4.  Early in the trip, she begins to question her motives:  “At what point was I running away from life, and at what point was I running toward it?  She calls understanding the distinction between the two “crucial and troubling”. Why?
  5. Throughout the book, Kate ponders the ways in which borders–both physical and internal–keep us from connecting with others and our true selves.  Why do we impose such limits?  Are we driven by safety or by fear?  Where is the line between these two drawn?
  6. Kate explains that she set off “because I wanted to seek out the world’s wildness and plumb my own in the process.:  Does she succeed?  What do you learn about wildness?  Have you ever spent time in the wilderness?  Where did you go and what was the experience like?  Did your trip teach you anything about the world or yourself?  If you haven’t ventured beyond the boundaries of your known world, where would you go if you did?  Who would you want as a companion, or would you prefer to go solo?
  7. Kate speaks eloquently of her desire for a world without borders, “Which meant believing in hearts and minds without them too.”  Is this possible and is it really desirable?  What would the world be like without borders?  How can such openness survive the darker impulses of human nature?
  8. Do you think we should return to the moon and head to the stars — to Mars and possibly beyond?  Do you think restlessness – the need to wander – is inherent in humans?  How does modern life limit the ambitions of the adventurous spirits?  What opportunities and advantages does it offer today’s travelers?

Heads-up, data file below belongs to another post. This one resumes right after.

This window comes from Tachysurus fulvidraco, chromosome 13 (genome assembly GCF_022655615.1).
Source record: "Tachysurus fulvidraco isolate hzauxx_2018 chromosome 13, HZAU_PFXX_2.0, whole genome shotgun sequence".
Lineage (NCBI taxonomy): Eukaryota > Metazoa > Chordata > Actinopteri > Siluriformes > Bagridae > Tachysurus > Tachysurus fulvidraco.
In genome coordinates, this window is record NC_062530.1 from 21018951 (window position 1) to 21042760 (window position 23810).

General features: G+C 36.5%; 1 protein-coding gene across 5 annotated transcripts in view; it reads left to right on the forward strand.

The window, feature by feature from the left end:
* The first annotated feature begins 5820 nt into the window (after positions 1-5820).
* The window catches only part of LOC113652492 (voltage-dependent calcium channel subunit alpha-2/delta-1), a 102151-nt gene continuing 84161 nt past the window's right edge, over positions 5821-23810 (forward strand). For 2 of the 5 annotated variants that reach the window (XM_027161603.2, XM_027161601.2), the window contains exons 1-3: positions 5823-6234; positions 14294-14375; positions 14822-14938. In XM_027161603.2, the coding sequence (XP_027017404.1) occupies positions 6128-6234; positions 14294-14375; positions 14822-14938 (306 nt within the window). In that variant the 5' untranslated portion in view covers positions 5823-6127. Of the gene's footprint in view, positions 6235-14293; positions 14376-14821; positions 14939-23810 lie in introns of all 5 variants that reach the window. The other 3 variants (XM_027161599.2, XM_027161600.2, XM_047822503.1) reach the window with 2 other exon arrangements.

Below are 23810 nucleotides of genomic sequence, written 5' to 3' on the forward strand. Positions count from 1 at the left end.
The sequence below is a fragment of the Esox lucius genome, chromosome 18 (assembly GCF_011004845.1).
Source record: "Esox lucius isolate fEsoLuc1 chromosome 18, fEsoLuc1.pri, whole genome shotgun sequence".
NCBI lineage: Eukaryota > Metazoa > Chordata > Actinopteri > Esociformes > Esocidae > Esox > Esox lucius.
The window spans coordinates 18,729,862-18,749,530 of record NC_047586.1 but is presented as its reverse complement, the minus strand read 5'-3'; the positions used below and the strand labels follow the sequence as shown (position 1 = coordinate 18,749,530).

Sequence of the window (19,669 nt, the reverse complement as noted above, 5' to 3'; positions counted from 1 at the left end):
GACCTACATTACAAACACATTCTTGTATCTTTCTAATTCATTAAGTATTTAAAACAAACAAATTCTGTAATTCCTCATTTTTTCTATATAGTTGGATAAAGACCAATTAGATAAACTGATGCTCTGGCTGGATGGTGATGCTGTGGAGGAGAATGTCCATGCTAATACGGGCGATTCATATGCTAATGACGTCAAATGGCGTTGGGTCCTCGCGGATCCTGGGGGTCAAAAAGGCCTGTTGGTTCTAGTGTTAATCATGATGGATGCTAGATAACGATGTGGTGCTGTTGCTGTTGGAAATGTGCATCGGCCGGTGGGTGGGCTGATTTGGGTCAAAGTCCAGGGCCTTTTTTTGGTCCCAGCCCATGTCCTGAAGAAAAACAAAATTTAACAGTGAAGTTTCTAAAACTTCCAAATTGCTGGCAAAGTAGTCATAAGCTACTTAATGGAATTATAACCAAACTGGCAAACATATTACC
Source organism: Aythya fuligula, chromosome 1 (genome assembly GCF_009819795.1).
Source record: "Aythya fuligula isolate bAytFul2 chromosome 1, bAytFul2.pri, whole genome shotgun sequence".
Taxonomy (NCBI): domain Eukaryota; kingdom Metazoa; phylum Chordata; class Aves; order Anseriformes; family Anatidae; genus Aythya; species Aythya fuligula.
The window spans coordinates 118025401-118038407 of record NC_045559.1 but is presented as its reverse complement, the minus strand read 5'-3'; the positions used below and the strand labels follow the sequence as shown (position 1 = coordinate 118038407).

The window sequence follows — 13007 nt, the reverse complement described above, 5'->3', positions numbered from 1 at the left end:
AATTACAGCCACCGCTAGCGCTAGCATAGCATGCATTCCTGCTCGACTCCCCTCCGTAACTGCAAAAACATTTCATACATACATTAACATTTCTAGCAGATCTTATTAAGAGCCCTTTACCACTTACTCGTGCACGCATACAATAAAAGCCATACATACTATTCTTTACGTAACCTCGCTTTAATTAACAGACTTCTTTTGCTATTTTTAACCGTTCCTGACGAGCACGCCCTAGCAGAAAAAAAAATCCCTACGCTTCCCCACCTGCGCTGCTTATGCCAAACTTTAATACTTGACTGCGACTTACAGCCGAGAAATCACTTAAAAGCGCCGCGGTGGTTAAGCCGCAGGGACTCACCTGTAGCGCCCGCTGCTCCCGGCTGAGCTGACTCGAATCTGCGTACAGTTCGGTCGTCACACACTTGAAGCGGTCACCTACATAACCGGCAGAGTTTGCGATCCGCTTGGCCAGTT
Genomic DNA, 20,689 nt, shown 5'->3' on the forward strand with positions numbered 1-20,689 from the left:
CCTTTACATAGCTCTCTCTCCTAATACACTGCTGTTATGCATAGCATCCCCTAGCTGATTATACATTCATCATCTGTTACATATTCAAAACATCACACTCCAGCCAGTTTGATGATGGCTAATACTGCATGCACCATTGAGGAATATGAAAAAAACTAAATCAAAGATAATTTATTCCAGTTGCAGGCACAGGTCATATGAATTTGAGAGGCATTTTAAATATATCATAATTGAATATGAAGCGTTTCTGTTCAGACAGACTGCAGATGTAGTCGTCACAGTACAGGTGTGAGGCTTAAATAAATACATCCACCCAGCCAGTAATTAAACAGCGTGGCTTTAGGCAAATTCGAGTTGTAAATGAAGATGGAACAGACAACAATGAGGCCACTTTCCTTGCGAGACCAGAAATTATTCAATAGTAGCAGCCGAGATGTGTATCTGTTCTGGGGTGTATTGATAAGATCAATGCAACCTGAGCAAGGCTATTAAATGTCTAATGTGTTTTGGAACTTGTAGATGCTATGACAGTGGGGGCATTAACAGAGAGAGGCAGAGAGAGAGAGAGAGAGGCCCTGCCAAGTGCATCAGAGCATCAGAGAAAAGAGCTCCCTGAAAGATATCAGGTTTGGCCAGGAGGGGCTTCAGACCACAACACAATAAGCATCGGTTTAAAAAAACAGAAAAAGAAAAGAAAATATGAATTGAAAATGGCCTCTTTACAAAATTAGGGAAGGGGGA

Your Imagination Can Take You Places

Now more than ever, we’re finding camaraderie and inspiration through novels. Join us each month as we discuss a different book, suggested by our community, about a faraway land.

About  Kate Harris

Photo Source:


As a teenager, Kate Harris realized that the career she most craved–that of a generalist explorer, equal parts swashbuckler and philosopher–had gone extinct. From her small-town home in Ontario, it seemed as if Marco Polo, Magellan and their like had long ago mapped the whole earth. So she vowed to become a scientist and go to Mars.

To pass the time before she could launch into outer space, Kate set off by bicycle down a short section of the fabled Silk Road with her childhood friend Mel Yule, then settled down to study at Oxford and MIT. Eventually the truth dawned on her: an explorer, in any day and age, is by definition the kind of person who refuses to live between the lines. And Harris had soared most fully out of bounds right here on Earth, travelling a bygone trading route on her bicycle. So she quit the laboratory and hit the Silk Road again with Mel, this time determined to bike it from the beginning to end.

Like Rebecca Solnit and Pico Iyer before her, Kate Harris offers a travel narrative at once exuberant and meditative, wry and rapturous. Weaving adventure and deep reflection with the history of science and exploration, Lands of Lost Borders explores the nature of limits and the wildness of a world that, like the self and like the stars, can never be fully mapped.


Watch Kate Harris’ Highlights Reel 

As the CEO and Editor of JourneyWoman, Carolyn is a passionate advocate for women's travel and living the life of your dreams. She leads JourneyWoman's team of writers and chairs the JourneyWoman Women's Advisory Council and Women's Speaker's Bureau. She has been featured in the New York Times, Toronto Star and Zoomer as a solo travel expert, and speaks at women's travel conferences around the world. In March 2023, she was named one of the most influential women in travel by TravelPulse and was the recipient of a SATW travel writing award in September 2023. She is the chair of the Canadian chapter of the Society of American Travel Writers (SATW), a member Women's Travel Leaders and a Herald for the Transformational Travel Council (TTC). Sometimes she sleeps. A bit.


We always strive to use real photos from our own adventures, provided by the guest writer or from our personal travels. However, in some cases, due to photo quality, we must use stock photography. If you have any questions about the photography please let us know.